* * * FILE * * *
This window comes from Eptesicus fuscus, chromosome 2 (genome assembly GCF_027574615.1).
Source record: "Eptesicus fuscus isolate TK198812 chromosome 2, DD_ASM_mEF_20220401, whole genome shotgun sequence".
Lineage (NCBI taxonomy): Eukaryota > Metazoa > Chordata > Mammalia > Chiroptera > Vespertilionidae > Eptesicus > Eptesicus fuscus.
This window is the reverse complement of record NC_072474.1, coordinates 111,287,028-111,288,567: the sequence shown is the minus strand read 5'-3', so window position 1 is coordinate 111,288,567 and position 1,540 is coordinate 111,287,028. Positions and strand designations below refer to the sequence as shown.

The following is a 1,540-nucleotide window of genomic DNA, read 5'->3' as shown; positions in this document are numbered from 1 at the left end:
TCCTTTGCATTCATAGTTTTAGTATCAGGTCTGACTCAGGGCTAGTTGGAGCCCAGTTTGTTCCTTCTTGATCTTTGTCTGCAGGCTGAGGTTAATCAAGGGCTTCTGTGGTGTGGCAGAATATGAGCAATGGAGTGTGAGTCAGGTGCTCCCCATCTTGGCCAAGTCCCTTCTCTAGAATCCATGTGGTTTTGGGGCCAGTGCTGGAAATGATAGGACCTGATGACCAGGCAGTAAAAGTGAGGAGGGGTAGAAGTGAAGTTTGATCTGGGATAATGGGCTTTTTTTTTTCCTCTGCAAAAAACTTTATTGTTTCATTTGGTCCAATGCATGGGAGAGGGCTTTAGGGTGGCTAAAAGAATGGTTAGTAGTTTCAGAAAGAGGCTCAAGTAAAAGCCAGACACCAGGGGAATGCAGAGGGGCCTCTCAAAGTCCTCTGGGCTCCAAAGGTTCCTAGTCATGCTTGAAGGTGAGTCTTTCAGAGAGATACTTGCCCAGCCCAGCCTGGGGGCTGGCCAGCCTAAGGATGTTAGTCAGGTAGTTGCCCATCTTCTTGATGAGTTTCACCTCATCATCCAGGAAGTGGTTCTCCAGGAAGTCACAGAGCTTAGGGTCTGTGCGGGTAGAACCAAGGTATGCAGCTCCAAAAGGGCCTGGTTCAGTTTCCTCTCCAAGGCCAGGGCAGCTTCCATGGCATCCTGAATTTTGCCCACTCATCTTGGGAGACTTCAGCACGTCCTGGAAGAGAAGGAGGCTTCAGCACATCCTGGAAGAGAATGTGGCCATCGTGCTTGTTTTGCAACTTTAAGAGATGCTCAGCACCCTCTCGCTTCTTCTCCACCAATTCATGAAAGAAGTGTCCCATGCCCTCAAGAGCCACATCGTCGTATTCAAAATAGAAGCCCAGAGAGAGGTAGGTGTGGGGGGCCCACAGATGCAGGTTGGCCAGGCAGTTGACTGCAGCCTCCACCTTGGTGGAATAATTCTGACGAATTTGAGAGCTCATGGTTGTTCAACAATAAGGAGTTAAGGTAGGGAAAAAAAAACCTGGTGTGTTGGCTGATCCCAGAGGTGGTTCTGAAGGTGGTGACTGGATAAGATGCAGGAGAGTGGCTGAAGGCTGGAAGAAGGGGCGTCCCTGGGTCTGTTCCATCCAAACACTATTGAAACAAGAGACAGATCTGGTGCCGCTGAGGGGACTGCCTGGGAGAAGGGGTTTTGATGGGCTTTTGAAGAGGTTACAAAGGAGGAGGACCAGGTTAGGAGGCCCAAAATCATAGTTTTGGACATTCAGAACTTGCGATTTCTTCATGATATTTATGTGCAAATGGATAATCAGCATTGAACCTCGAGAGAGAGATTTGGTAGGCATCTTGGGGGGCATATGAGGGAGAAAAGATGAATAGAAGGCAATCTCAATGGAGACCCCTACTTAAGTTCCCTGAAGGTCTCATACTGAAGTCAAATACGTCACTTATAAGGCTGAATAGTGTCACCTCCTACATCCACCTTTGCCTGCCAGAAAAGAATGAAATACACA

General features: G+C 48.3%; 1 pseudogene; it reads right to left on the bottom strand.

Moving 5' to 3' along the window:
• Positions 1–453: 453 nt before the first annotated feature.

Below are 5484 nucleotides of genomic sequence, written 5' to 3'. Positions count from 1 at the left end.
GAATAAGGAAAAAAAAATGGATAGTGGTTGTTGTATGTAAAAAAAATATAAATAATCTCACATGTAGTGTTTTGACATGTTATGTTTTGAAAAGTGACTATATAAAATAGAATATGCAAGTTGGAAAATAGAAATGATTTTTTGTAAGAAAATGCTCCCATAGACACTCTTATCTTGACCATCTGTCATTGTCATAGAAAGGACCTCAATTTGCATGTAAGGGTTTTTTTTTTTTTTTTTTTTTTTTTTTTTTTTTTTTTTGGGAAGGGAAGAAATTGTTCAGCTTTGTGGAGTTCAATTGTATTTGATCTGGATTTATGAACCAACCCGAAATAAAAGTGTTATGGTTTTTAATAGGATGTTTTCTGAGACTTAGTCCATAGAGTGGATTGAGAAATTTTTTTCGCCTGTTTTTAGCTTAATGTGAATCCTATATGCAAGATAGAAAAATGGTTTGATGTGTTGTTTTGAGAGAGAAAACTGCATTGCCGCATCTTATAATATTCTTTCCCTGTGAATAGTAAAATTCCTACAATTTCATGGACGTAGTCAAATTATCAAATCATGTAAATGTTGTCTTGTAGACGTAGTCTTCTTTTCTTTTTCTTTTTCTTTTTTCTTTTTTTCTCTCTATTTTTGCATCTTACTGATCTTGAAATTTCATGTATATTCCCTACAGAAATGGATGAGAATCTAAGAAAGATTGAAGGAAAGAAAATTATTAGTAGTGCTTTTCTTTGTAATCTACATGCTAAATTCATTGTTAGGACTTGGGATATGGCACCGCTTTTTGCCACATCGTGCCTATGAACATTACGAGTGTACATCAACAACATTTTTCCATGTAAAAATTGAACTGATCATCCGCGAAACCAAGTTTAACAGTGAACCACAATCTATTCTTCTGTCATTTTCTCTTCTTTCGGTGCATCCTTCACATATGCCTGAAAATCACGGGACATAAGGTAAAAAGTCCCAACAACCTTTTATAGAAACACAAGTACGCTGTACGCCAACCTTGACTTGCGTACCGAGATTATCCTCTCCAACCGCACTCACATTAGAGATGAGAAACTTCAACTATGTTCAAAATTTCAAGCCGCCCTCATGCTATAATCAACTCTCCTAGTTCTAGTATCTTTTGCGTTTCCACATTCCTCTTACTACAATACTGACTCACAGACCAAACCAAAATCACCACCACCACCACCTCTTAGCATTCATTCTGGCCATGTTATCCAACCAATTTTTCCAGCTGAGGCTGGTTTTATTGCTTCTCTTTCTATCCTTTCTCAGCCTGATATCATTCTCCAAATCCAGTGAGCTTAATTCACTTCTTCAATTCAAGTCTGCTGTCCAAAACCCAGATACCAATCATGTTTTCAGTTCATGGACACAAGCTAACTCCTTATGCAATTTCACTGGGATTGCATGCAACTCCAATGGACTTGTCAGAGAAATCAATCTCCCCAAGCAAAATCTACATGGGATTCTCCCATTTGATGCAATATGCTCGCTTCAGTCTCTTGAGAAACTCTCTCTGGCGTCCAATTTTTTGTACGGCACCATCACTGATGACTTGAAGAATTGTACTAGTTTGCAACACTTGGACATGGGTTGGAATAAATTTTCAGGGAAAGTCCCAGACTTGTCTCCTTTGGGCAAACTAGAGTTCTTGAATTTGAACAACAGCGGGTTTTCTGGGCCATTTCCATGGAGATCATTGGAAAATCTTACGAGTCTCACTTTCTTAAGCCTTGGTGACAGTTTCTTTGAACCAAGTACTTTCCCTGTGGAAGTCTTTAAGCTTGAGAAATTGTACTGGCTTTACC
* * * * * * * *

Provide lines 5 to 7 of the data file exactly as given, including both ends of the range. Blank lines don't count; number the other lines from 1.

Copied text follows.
The following is a 1,540-nucleotide window of genomic DNA, read 5'->3' as shown; positions in this document are numbered from 1 at the left end:
TCCTTTGCATTCATAGTTTTAGTATCAGGTCTGACTCAGGGCTAGTTGGAGCCCAGTTTGTTCCTTCTTGATCTTTGTCTGCAGGCTGAGGTTAATCAAGGGCTTCTGTGGTGTGGCAGAATATGAGCAATGGAGTGTGAGTCAGGTGCTCCCCATCTTGGCCAAGTCCCTTCTCTAGAATCCATGTGGTTTTGGGGCCAGTGCTGGAAATGATAGGACCTGATGACCAGGCAGTAAAAGTGAGGAGGGGTAGAAGTGAAGTTTGATCTGGGATAATGGGCTTTTTTTTTTCCTCTGCAAAAAACTTTATTGTTTCATTTGGTCCAATGCATGGGAGAGGGCTTTAGGGTGGCTAAAAGAATGGTTAGTAGTTTCAGAAAGAGGCTCAAGTAAAAGCCAGACACCAGGGGAATGCAGAGGGGCCTCTCAAAGTCCTCTGGGCTCCAAAGGTTCCTAGTCATGCTTGAAGGTGAGTCTTTCAGAGAGATACTTGCCCAGCCCAGCCTGGGGGCTGGCCAGCCTAAGGATGTTAGTCAGGTAGTTGCCCATCTTCTTGATGAGTTTCACCTCATCATCCAGGAAGTGGTTCTCCAGGAAGTCACAGAGCTTAGGGTCTGTGCGGGTAGAACCAAGGTATGCAGCTCCAAAAGGGCCTGGTTCAGTTTCCTCTCCAAGGCCAGGGCAGCTTCCATGGCATCCTGAATTTTGCCCACTCATCTTGGGAGACTTCAGCACGTCCTGGAAGAGAAGGAGGCTTCAGCACATCCTGGAAGAGAATGTGGCCATCGTGCTTGTTTTGCAACTTTAAGAGATGCTCAGCACCCTCTCGCTTCTTCTCCACCAATTCATGAAAGAAGTGTCCCATGCCCTCAAGAGCCACATCGTCGTATTCAAAATAGAAGCCCAGAGAGAGGTAGGTGTGGGGGGCCCACAGATGCAGGTTGGCCAGGCAGTTGACTGCAGCCTCCACCTTGGTGGAATAATTCTGACGAATTTGAGAGCTCATGGTTGTTCAACAATAAGGAGTTAAGGTAGGGAAAAAAAAACCTGGTGTGTTGGCTGATCCCAGAGGTGGTTCTGAAGGTGGTGACTGGATAAGATGCAGGAGAGTGGCTGAAGGCTGGAAGAAGGGGCGTCCCTGGGTCTGTTCCATCCAAACACTATTGAAACAAGAGACAGATCTGGTGCCGCTGAGGGGACTGCCTGGGAGAAGGGGTTTTGATGGGCTTTTGAAGAGGTTACAAAGGAGGAGGACCAGGTTAGGAGGCCCAAAATCATAGTTTTGGACATTCAGAACTTGCGATTTCTTCATGATATTTATGTGCAAATGGATAATCAGCATTGAACCTCGAGAGAGAGATTTGGTAGGCATCTTGGGGGGCATATGAGGGAGAAAAGATGAATAGAAGGCAATCTCAATGGAGACCCCTACTTAAGTTCCCTGAAGGTCTCATACTGAAGTCAAATACGTCACTTATAAGGCTGAATAGTGTCACCTCCTACATCCACCTTTGCCTGCCAGAAAAGAATGAAATACACA

General features: G+C 48.3%; 1 pseudogene; it reads right to left on the bottom strand.